Chapter 11 -- National Handbook of Recommended Methods for Water Data Acquisition

Previous Contents Next


11.D.1. Description

Domestic water use includes water used for household purposes such as drinking, food preparation, bathing, washing clothes and dishes, flushing toilets, car washing, and watering lawns and gardens. Households include single and multi-family dwellings, such as apartments, condominiums, and small mobile home parks. Domestic use is separated into inside household uses (bathing, flushing toilets, laundry, cleaning, and cooking) and outside household uses (lawn and garden watering, car washing, and pools). Inside uses tend to be consistent year round while outside uses tend to increase during specific seasons, usually summer, depending on the type of climate. In a study by the U.S. Department of Housing and Urban Development (1984a), the largest components of inside household use are toilet flushing (39 percent) and bathing (30 percent), which are typical of other estimates in the literature. Outside household uses range from near 0 percent in humid areas to 60 percent in arid areas (U.S. Department of Housing and Urban Development, 1984a).

The domestic water-use activities include withdrawals from ground and surface water; deliveries from public water suppliers; consumptive use in the form of evaporation, usually during outdoor use, but also through washing and cooking; releases into wastewater-collection systems; and return flow, usually through septic systems (fig. 4).

11.D.2. Sources of domestic water-use information

Important sources for most of the above recommended domestic water-use data are (1) studies of domestic water use by any of several State agencies, including those responsible for water-data collection, safe drinking water, planning, or water-resource management; and (2) public water suppliers and wastewater-treatment systems, including studies done for them by consulting firms.

11.D.3. Measurement, estimation, and data-collection methods for domestic water use

Domestic water withdrawals and return flow usually are determined by multiplying the self-supplied or self-disposed population by a per capita value (coefficient of water use per person per day). Deliveries to domestic users are determined from public water-supply customer records or from estimation methods described in the public water-supply section of this chapter. Releases after domestic use are determined from wastewater treatment customer records or estimation methods described in the wastewater collection and return flow section of this chapter. Evaporation consumptive use is estimated.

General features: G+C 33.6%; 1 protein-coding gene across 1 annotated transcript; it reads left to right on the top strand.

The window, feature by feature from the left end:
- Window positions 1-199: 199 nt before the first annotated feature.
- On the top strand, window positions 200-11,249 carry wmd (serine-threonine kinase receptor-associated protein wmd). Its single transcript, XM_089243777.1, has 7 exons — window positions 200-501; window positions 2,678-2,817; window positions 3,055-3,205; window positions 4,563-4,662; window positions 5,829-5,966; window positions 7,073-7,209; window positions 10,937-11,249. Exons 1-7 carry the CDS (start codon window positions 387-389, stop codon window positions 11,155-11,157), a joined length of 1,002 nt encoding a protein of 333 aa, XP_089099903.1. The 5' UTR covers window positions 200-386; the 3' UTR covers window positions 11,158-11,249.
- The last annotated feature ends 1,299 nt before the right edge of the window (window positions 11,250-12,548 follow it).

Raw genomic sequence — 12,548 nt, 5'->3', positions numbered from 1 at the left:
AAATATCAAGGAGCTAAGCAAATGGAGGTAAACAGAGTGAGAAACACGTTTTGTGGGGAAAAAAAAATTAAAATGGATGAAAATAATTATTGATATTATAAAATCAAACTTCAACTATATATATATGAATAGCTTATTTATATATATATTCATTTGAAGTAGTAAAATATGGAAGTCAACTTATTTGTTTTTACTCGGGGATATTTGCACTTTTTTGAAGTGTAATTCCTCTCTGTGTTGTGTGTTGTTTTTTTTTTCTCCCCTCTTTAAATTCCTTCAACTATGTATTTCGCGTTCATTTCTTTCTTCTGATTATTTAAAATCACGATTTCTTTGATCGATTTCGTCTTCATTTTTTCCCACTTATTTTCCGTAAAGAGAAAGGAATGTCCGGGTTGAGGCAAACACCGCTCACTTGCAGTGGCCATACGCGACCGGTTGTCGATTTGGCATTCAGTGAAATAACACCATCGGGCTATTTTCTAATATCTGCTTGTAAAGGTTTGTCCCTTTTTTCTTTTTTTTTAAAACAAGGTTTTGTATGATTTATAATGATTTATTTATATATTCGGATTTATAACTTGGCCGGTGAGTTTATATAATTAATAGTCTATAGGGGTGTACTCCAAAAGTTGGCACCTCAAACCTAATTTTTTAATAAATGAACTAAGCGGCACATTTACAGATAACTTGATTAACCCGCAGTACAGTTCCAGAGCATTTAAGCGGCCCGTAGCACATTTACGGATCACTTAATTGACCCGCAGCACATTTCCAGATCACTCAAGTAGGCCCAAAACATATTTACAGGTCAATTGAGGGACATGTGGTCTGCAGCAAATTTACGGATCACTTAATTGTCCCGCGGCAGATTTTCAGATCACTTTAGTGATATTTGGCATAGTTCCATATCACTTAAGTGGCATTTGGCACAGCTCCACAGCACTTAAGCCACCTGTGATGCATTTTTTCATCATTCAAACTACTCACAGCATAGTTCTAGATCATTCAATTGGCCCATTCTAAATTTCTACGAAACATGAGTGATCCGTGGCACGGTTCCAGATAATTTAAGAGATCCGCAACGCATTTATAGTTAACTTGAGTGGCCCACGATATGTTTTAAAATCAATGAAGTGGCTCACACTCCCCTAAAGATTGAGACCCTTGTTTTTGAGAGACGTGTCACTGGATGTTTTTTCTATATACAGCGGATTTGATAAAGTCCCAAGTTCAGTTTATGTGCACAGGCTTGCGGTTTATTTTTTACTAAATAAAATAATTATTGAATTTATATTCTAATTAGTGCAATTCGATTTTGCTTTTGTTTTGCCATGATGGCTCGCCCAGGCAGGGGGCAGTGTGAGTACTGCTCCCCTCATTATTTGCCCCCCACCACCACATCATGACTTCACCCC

Figure 4.

Figure 4. Diagram of domestic water use.

11.D.4. Domestic selected references

These references are supplemental to the ones in the General reference Section.

Agthe, D.E., Billings, R.B., and Dworkin, J.M., 1988, Effects of rate structure knowledge on household water use: Water Resources Bulletin, v. 24, no. 3, p. 627-630.

Baumann, D.D., Boland, J.J., and Sims, J.H., 1981, The evaluation of water conservation for municipal and individual water supply, illustrative examples: Fort Belvoir, Va., U.S. Army Corps of Engineers, Institute for Water Resources, contract report 82-C1, 356 p.

Bruvold, W.H., and Smith, B.R., 1988, Developing and assessing a model of residential water conservation: Water Resources Bulletin, v. 24, no. 3, p. 661-669.

California Department of Water Resources, 1983, Urban water use in California: California Department of Water Resources Bulletin 166-3, 239 p.

Claborn, B.J., Trauth, K.M., West, R.L., Urban, L.V., 1988, Residential water use study of Lubbock, Texas, in Symposium on Water-Use Data for Water-Resources Management, Tucson, Ariz., 1988, Proceedings: American Water Resources Association, TPS-88-2, p. 872.

DiNatale, K.N., 1981, An assessment of water use and policies in northern Colorado cities: Fort Collins, Colorado Water Resources Research Institute, 200 p.

Featherstone, J.P., 1991, Economic and social benefits of low-consumption toilets in the Delaware River Basin: Annual Conference on Resources, Engineering and Operations for the New Decade, 1991, Proceeding:, in American Water Works Association, p 763-772.

Flack, J.E., 1981, Residential water conservation: American Society of Civil Engineers, Journal of the Water Resources Planning and Management Division, Proceedings Paper 16080, p. 85-95.

Goodrich, D.L., 1991, Analysis of a domestic water well survey: Water Well Journal, v. 45, no. 6, 32 p.

Jones, C.V., Boland, J.J., Crews, J.E., DeKay, C.F., and Morris, J.R., 1984, Municipal water demand--statistical and management issues: Boulder, Co., and London, Westview Press, 170 p.

Maddaus, W.O., 1987, The effectiveness of residential water conservation measures: Denver, Co., Journal of the American Water Works Association, March 1987.

McCray, K., 1986, Water well industry survey: Water Well Journal, v. 40, no. 9, 58 p.

Morgan, W.D., and Smolen, J.C., 1976, Climatic indicators in estimation of municipal water demand: Water Resources Bulletin, v. 12, no. 3, p. 511- 518.

Seaker, E.M., Sharpe, W.E., 1988, Water use in eight central Pennsylvania homes in Symposium on Water-Use Data for Water-Resources Management, Tucson, Ariz., 1988, Proceedings: American Water Resources Association, TPS-88-2, p. 872.

Seidel, H.F., 1985, Water utility operating data--an analysis: American Water Works Association Journal, v. 77, no. 5, p. 34-41.

U.S. Department of Commerce, 1982, 1980 Census of housing: U.S. Government Printing Office.

U.S. Department of Housing and Urban Development, 1984a, Residential water conservation projects--Summary report: Office of Policy, Development, and Research, Building Technology Division.

U.S. Department of Housing and Urban Development, 1984b, Survey of water fixture use: Office of Policy, Development, and Research, Building Technology Division.

Previous Contents Next